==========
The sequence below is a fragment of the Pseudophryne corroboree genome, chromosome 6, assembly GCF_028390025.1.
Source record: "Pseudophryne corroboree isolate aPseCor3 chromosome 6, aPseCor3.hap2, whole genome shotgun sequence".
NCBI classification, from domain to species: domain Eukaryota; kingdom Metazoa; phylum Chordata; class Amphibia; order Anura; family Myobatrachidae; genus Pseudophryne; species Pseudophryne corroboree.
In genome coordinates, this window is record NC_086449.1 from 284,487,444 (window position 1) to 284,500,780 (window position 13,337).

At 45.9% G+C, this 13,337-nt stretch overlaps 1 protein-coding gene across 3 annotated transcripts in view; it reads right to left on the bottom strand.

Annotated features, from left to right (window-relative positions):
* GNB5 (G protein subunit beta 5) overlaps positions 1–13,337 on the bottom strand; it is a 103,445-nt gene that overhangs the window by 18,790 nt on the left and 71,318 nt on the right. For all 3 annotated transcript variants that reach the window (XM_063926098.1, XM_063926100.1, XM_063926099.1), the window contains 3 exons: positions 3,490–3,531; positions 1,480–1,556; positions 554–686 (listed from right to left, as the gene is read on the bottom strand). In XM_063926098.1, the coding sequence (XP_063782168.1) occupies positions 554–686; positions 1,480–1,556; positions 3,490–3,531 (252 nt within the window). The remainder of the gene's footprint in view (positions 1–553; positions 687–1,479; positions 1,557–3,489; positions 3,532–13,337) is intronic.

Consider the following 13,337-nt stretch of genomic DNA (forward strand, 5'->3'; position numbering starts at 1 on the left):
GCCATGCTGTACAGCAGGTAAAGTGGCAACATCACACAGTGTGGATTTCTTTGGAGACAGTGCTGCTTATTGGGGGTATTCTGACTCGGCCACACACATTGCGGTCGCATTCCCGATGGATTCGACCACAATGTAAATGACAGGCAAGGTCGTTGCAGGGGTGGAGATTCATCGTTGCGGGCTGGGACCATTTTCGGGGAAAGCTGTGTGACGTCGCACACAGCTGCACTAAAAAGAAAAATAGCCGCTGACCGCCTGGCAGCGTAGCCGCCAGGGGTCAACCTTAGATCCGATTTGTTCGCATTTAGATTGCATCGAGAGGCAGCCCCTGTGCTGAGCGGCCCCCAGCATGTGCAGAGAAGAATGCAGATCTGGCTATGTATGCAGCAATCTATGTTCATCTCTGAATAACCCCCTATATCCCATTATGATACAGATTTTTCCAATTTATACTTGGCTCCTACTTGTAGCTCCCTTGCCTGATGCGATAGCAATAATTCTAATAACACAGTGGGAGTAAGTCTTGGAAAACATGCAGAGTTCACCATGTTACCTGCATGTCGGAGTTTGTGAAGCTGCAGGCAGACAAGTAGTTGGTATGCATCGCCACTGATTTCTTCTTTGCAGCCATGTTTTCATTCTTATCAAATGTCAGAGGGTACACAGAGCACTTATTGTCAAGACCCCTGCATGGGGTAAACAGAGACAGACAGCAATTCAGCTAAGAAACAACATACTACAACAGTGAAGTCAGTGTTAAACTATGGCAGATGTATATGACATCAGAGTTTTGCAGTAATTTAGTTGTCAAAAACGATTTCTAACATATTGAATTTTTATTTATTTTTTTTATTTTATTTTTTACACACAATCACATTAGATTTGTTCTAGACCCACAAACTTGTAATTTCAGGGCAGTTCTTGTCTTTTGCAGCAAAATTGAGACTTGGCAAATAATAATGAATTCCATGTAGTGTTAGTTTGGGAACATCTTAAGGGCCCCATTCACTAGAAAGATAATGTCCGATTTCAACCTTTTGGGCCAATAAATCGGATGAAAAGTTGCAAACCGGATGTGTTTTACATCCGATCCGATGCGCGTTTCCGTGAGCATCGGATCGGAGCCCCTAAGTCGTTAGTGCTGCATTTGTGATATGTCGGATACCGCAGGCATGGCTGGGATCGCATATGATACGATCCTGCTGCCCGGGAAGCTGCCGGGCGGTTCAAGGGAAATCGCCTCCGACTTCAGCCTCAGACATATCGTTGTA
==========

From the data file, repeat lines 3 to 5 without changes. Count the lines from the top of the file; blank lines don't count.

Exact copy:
NCBI classification, from domain to species: domain Eukaryota; kingdom Metazoa; phylum Chordata; class Amphibia; order Anura; family Myobatrachidae; genus Pseudophryne; species Pseudophryne corroboree.
In genome coordinates, this window is record NC_086449.1 from 284,487,444 (window position 1) to 284,500,780 (window position 13,337).

At 45.9% G+C, this 13,337-nt stretch overlaps 1 protein-coding gene across 3 annotated transcripts in view; it reads right to left on the bottom strand.